Gone from KPD, county commissioner candidate Parce under review by state bureau
Cairo and former Kalispell Police officer Jason Parce play fetch in this file photo.(Brenda Ahearn/Daily Inter Lake FILE)
Hagadone News Network | April 15, 2022 4:00 PM
Jason Parce, who has made his career in local law enforcement a tentpole of his campaign for the Flathead County Board of Commissioners, no longer works as a police officer for the Kalispell Police Department and is under review by the state bureau that oversees public safety officer certification.
Parce joined the department in 2008 and served as one half of the agency’s canine unit. An image of him and K-9 Cairo, who left the organization with Parce, still appears on the department’s website.
Parce is one of four Republican candidates vying for the county commission’s District 2 seat in the June 7 primary election. Other Republicans appearing on the primary ballot include incumbent Pam Holmquist, businessman Brian Freiss and Jack Fallon, vice chair of the Kalispell School District board.
Kalispell Police Chief Doug Overman declined to discuss the circumstances surrounding Parce’s recent departure, saying that he would let Parce “comment on the reason he moved on.”
Parce likewise declined to comment, saying he was “not at liberty to discuss that at this point,” citing “processes that need to play out.”
But Parce said disagreements with higher-ups played a role in his departure.
“We had some differences between myself and administration,” he said.
Since his departure, Parce has come to the attention of the Montana Public Safety Officer Standards and Training (POST) Bureau. Executive Director Eric Gilbertson said April 14 that the organization has received an allegation regarding Parce. Bureau policy is to refer questions about the nature of allegations back to the originating agency, he said.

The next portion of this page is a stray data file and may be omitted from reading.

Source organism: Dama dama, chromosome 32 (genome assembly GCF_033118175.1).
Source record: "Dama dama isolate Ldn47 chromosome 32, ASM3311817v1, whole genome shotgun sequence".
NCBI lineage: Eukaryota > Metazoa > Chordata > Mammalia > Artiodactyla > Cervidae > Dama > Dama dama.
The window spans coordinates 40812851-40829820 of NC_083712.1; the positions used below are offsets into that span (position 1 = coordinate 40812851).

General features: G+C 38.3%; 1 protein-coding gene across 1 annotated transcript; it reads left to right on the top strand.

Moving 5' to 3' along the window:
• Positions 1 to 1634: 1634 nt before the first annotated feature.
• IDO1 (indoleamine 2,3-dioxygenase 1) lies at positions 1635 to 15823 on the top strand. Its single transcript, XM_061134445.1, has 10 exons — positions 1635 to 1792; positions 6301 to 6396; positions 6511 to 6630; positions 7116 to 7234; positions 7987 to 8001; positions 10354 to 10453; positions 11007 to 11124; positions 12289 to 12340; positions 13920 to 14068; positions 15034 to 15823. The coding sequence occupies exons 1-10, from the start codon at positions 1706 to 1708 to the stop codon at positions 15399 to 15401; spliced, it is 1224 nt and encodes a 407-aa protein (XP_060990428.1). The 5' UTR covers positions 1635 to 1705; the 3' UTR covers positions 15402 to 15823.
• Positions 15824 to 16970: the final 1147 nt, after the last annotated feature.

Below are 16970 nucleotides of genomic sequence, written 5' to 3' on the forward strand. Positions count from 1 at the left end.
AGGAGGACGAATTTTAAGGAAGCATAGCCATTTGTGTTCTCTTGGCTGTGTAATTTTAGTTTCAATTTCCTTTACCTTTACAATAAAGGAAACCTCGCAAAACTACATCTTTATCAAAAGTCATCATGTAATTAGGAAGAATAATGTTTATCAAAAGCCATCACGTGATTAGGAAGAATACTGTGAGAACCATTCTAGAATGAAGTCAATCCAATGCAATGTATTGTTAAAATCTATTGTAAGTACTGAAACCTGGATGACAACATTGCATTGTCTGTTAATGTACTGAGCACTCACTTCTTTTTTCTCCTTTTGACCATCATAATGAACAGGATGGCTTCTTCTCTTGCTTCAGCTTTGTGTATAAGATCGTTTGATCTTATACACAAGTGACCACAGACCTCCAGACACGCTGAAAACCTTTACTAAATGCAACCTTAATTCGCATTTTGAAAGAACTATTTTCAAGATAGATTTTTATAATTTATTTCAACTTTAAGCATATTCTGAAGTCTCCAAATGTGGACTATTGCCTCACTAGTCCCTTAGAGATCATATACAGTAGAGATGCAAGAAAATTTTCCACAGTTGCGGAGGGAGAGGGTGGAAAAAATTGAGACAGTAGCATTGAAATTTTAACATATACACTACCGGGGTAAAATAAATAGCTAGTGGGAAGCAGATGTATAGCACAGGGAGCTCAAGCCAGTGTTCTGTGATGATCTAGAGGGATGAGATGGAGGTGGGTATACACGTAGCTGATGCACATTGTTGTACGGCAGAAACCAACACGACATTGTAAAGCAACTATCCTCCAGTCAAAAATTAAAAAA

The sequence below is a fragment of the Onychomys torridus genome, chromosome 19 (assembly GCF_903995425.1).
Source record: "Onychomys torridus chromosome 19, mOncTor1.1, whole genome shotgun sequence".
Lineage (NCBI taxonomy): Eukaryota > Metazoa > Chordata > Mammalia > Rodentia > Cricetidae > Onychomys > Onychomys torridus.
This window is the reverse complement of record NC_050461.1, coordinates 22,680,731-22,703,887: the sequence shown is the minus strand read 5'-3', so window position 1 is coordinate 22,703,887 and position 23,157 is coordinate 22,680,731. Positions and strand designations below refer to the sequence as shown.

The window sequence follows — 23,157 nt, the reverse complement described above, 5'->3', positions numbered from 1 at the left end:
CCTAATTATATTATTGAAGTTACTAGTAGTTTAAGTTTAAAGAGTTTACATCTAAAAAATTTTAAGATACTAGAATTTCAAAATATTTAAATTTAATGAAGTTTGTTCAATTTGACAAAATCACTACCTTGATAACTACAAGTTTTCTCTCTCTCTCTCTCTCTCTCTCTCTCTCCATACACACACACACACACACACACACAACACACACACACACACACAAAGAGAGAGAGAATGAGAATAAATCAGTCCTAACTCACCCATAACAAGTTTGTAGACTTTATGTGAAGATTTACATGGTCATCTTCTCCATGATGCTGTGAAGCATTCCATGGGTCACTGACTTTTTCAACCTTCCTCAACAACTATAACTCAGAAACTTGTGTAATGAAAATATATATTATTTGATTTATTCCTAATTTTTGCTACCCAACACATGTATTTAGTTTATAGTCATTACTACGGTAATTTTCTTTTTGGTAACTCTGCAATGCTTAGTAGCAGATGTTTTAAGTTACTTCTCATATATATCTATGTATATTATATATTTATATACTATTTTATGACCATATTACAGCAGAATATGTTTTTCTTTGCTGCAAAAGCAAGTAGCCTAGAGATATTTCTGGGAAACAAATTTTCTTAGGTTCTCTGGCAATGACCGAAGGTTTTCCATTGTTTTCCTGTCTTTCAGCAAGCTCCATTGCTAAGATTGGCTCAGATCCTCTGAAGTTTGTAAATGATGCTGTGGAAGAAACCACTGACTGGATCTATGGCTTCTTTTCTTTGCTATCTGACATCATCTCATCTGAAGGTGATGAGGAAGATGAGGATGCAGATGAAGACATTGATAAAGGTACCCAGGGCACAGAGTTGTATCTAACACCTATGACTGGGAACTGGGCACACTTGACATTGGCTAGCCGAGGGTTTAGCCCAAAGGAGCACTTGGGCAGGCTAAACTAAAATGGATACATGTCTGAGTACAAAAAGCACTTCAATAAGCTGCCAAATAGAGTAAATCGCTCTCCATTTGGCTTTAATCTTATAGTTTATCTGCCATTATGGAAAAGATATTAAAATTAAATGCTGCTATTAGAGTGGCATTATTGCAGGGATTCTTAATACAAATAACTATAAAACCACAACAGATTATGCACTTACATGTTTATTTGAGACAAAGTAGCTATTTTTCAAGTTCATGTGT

“Every time a public safety officer is terminated, the agency has to notify POST,” Gilbertson said. “We received the information [about the allegation] along with the notice of termination for him.”
But Gilbertson said the bureau’s case status committee will review the allegation in a public meeting scheduled for 10 a.m., May 24. The POST council reviews complaints and can revoke or suspend officer certification. Gilbertson described it as a civil process.
Upon review, the case status committee will recommend next steps. Those can include requesting more information about the complaint or advising the executive director to close the file. The body also can advise that the bureau send a letter outlining the allegations to the officer involved, giving them 35 days to respond.
If the officer fails to respond in that window, the organization revokes his or her certificate, but gives them another 30 days to request a hearing. If the officer responds, POST launches an investigation, the results going back before the case status committee. They then decide appropriate sanctions.
The officer can accept or reject those sanctions, as well as attempt negotiations. Rejection — or a failed counteroffer — leads to a third letter outlining sanctions. Officers at that point have 30 days to request another hearing.
Parce said last week that he was unaware of the allegation before POST.
As for his campaign, he said he had begun making his departure from the Kalispell Police Department known to voters.
Though Parce’s campaign website refers to his law enforcement experience in the past tense, letters to the editor supporting his bid for the county commission often refer to him as a current police officer. He is no longer associated with any law enforcement agency, he said.
Parce noted the changes to his campaign website. Those include removing a description of him as a “beloved peace officer” on the landing page.
“We just didn’t want to give any impression that I’m still actively with the department,” he said. “When the campaign came out, I was still active with the department.”
Parce launched his campaign in March. He said his recent departure from the Kalispell Police Department did not take away from his career in law enforcement or the knowledge of the issues pressing voters gained while working as an officer.
“There were a lot of great things that I was involved in in my career and that doesn’t change,” he said.
News Editor Derrick Perkins can be reached at 758-4430 or firstname.lastname@example.org